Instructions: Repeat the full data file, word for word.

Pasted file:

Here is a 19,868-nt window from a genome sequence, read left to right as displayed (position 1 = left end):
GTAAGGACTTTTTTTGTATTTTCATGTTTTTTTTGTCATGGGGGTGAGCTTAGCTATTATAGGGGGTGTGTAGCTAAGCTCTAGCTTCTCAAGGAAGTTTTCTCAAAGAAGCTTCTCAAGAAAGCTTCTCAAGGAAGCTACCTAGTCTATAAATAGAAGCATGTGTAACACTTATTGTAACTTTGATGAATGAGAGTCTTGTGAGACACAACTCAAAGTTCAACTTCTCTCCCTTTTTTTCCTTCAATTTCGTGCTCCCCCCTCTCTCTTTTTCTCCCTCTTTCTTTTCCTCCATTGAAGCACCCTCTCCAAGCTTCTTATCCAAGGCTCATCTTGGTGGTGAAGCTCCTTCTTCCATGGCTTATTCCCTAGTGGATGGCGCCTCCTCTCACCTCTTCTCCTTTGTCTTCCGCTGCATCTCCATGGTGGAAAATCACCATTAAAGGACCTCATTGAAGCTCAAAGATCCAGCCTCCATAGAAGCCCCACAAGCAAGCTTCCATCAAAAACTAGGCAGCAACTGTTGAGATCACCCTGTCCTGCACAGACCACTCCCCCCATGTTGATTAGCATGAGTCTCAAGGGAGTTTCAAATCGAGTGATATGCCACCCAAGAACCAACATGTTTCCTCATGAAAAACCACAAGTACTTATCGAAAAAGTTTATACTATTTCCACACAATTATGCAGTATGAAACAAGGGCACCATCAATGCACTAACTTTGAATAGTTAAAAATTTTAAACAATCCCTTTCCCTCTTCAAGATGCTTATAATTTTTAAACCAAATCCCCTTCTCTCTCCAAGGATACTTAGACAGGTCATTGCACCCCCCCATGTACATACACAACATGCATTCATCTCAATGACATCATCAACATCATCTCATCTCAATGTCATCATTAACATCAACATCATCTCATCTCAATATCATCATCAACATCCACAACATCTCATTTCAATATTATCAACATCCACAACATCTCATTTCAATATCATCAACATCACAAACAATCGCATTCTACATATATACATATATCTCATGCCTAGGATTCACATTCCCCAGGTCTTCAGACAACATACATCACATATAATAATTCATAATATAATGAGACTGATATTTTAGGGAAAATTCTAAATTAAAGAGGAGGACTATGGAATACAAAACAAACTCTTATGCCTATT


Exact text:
Here is a 19,868-nt window from a genome sequence, read left to right as displayed (position 1 = left end):
GTAAGGACTTTTTTTGTATTTTCATGTTTTTTTTGTCATGGGGGTGAGCTTAGCTATTATAGGGGGTGTGTAGCTAAGCTCTAGCTTCTCAAGGAAGTTTTCTCAAAGAAGCTTCTCAAGAAAGCTTCTCAAGGAAGCTACCTAGTCTATAAATAGAAGCATGTGTAACACTTATTGTAACTTTGATGAATGAGAGTCTTGTGAGACACAACTCAAAGTTCAACTTCTCTCCCTTTTTTTCCTTCAATTTCGTGCTCCCCCCTCTCTCTTTTTCTCCCTCTTTCTTTTCCTCCATTGAAGCACCCTCTCCAAGCTTCTTATCCAAGGCTCATCTTGGTGGTGAAGCTCCTTCTTCCATGGCTTATTCCCTAGTGGATGGCGCCTCCTCTCACCTCTTCTCCTTTGTCTTCCGCTGCATCTCCATGGTGGAAAATCACCATTAAAGGACCTCATTGAAGCTCAAAGATCCAGCCTCCATAGAAGCCCCACAAGCAAGCTTCCATCAAAAACTAGGCAGCAACTGTTGAGATCACCCTGTCCTGCACAGACCACTCCCCCCATGTTGATTAGCATGAGTCTCAAGGGAGTTTCAAATCGAGTGATATGCCACCCAAGAACCAACATGTTTCCTCATGAAAAACCACAAGTACTTATCGAAAAAGTTTATACTATTTCCACACAATTATGCAGTATGAAACAAGGGCACCATCAATGCACTAACTTTGAATAGTTAAAAATTTTAAACAATCCCTTTCCCTCTTCAAGATGCTTATAATTTTTAAACCAAATCCCCTTCTCTCTCCAAGGATACTTAGACAGGTCATTGCACCCCCCCATGTACATACACAACATGCATTCATCTCAATGACATCATCAACATCATCTCATCTCAATGTCATCATTAACATCAACATCATCTCATCTCAATATCATCATCAACATCCACAACATCTCATTTCAATATTATCAACATCCACAACATCTCATTTCAATATCATCAACATCACAAACAATCGCATTCTACATATATACATATATCTCATGCCTAGGATTCACATTCCCCAGGTCTTCAGACAACATACATCACATATAATAATTCATAATATAATGAGACTGATATTTTAGGGAAAATTCTAAATTAAAGAGGAGGACTATGGAATACAAAACAAACTCTTATGCCTATT